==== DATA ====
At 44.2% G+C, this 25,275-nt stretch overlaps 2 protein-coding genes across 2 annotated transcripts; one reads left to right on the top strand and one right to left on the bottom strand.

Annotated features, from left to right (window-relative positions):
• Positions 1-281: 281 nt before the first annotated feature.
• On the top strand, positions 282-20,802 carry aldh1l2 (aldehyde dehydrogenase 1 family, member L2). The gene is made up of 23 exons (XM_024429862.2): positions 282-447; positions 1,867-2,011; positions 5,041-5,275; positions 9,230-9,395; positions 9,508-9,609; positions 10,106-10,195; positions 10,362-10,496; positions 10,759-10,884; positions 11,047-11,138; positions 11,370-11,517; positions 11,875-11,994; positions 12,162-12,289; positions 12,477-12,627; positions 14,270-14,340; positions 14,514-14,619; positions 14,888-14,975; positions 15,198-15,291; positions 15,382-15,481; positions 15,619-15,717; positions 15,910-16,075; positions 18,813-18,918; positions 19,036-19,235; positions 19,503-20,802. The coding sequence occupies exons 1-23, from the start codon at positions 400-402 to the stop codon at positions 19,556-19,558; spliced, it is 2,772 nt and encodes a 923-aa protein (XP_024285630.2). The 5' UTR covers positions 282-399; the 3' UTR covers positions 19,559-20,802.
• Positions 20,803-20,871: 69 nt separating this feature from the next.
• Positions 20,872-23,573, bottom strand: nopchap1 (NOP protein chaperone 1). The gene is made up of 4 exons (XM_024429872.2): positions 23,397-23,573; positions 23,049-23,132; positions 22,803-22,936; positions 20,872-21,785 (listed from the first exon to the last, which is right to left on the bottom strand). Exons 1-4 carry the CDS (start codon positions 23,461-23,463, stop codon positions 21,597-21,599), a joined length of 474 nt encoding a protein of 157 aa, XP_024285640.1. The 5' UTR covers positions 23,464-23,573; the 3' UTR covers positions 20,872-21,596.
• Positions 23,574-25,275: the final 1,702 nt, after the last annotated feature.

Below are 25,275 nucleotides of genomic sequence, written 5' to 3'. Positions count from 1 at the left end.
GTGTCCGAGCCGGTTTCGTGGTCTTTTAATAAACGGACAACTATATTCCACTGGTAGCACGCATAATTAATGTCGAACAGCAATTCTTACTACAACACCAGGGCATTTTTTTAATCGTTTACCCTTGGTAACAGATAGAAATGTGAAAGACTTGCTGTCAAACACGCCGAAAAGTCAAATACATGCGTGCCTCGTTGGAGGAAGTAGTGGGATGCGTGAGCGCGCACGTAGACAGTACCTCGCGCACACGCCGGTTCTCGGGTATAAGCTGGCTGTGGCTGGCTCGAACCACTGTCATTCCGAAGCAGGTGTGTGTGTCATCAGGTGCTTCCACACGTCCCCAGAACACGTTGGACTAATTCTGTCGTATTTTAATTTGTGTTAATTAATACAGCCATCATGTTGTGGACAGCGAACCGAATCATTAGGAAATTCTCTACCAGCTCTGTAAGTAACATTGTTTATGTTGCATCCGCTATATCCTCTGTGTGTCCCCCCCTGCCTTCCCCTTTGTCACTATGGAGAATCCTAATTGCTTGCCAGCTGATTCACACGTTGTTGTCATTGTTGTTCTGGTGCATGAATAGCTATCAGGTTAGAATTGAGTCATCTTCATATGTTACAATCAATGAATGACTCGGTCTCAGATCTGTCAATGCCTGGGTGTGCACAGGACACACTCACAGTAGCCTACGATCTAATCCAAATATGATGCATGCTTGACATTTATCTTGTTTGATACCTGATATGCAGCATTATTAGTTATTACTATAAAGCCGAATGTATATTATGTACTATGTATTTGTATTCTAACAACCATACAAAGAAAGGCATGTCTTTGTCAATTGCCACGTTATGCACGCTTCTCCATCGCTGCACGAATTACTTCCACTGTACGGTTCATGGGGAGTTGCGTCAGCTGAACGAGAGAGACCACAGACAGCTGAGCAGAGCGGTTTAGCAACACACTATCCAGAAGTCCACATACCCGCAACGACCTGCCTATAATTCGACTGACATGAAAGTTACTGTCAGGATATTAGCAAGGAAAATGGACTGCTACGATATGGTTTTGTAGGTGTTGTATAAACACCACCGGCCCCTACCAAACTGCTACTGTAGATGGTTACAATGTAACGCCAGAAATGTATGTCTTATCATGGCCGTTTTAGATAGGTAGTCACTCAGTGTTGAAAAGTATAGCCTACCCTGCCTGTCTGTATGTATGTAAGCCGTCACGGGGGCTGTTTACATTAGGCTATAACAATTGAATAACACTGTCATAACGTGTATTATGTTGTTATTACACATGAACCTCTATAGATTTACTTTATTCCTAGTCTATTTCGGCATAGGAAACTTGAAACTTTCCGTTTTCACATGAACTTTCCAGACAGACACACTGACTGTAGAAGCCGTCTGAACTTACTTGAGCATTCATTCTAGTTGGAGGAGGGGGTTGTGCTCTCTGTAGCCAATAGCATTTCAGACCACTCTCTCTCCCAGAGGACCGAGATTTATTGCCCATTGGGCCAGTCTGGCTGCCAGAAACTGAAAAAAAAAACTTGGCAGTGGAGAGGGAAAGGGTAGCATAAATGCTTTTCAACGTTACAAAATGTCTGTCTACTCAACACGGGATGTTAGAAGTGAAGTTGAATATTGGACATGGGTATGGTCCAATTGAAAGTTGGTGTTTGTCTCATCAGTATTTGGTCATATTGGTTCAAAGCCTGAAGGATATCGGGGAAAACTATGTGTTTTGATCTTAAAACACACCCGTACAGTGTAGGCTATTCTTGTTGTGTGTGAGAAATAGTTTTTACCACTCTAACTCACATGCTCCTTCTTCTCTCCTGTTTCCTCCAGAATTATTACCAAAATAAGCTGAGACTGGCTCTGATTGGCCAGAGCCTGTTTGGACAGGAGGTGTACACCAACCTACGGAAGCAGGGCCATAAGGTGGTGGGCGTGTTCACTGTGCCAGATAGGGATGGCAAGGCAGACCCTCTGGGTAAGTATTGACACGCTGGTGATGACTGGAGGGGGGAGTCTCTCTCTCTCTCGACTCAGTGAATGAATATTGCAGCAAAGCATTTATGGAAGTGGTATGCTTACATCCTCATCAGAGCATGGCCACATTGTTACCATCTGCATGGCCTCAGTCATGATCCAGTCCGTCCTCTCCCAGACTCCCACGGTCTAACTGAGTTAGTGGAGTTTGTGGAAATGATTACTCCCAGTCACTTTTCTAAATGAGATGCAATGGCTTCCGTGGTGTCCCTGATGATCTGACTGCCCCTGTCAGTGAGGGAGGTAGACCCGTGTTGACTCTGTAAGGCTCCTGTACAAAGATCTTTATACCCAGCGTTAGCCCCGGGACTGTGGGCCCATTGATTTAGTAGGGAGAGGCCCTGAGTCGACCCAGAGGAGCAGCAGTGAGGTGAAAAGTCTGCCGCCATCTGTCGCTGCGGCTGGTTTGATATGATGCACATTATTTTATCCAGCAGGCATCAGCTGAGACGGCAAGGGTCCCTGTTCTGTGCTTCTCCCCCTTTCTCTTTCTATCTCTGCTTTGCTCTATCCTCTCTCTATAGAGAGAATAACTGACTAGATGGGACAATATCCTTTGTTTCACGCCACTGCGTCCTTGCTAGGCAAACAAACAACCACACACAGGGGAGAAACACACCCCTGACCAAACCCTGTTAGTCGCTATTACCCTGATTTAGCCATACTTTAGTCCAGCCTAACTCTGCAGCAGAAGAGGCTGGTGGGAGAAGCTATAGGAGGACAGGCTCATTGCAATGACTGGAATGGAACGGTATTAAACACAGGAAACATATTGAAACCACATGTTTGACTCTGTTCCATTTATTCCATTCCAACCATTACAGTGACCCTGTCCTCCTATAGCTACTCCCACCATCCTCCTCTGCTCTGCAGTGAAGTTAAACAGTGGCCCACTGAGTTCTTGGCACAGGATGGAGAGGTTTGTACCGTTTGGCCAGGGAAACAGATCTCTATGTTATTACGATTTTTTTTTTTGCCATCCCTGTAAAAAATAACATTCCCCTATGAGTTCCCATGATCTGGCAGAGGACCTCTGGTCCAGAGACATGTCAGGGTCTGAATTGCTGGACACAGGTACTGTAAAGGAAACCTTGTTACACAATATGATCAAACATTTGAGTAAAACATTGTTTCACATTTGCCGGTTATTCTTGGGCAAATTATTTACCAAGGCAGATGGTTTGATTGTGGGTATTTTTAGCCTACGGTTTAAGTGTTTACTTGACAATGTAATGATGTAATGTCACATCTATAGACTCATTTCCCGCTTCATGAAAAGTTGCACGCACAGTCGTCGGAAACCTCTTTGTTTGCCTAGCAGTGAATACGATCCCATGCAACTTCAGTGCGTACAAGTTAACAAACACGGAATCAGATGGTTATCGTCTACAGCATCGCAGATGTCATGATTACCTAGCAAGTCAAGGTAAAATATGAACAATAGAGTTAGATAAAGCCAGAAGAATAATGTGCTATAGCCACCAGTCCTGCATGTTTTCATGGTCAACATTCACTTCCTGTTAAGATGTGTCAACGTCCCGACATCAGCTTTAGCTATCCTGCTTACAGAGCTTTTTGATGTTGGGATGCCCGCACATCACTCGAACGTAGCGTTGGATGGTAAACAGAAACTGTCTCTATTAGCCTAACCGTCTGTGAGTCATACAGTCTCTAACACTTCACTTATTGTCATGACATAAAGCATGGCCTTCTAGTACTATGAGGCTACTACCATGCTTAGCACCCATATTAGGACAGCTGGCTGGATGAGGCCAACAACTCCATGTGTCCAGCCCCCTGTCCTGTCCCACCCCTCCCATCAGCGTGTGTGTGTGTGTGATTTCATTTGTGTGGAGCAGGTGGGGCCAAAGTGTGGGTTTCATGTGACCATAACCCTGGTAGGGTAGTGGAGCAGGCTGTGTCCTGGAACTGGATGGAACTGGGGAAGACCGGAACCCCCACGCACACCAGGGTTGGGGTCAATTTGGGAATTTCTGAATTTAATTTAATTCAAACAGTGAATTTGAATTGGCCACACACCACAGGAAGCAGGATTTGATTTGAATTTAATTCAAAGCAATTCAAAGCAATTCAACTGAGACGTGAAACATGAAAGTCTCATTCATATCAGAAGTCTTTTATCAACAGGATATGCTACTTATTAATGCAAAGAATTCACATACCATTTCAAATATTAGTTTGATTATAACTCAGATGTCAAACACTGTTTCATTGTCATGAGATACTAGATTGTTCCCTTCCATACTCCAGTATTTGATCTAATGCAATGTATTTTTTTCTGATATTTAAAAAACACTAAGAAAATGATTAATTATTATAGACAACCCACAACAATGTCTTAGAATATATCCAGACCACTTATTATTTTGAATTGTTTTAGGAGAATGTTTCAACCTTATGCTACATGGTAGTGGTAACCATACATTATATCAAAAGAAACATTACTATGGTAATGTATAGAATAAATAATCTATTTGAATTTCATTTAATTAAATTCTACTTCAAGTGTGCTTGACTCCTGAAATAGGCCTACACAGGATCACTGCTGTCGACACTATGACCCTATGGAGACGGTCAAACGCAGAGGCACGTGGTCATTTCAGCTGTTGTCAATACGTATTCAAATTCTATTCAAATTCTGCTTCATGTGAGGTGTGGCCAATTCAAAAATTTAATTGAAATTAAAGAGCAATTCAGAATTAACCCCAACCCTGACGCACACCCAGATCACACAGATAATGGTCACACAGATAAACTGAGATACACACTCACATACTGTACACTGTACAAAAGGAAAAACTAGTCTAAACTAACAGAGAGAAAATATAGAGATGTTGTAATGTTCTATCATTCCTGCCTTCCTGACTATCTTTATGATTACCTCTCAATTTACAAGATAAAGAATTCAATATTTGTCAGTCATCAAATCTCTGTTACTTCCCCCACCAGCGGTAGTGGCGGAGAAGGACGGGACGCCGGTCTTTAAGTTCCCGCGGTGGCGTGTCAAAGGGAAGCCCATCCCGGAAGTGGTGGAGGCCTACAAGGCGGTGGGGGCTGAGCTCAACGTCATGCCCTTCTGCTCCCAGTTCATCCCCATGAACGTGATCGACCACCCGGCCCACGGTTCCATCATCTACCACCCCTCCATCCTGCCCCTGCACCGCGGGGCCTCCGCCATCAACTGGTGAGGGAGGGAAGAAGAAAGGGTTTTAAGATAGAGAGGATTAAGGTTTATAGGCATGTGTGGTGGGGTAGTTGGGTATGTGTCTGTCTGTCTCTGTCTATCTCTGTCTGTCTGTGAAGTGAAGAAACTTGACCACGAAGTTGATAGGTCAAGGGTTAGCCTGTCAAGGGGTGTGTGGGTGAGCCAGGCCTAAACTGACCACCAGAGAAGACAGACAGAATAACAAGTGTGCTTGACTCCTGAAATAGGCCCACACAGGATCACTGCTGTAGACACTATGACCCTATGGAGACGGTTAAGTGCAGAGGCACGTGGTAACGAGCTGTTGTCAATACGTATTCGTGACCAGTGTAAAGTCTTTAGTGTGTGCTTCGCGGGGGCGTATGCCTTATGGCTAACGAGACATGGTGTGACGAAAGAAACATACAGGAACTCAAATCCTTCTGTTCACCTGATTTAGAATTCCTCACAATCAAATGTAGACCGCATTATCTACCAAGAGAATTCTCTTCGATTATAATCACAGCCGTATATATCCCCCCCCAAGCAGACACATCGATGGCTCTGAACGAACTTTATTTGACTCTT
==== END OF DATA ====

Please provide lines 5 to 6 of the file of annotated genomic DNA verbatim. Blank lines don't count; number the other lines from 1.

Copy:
• Positions 20,803-20,871: 69 nt separating this feature from the next.
• Positions 20,872-23,573, bottom strand: nopchap1 (NOP protein chaperone 1). The gene is made up of 4 exons (XM_024429872.2): positions 23,397-23,573; positions 23,049-23,132; positions 22,803-22,936; positions 20,872-21,785 (listed from the first exon to the last, which is right to left on the bottom strand). Exons 1-4 carry the CDS (start codon positions 23,461-23,463, stop codon positions 21,597-21,599), a joined length of 474 nt encoding a protein of 157 aa, XP_024285640.1. The 5' UTR covers positions 23,464-23,573; the 3' UTR covers positions 20,872-21,596.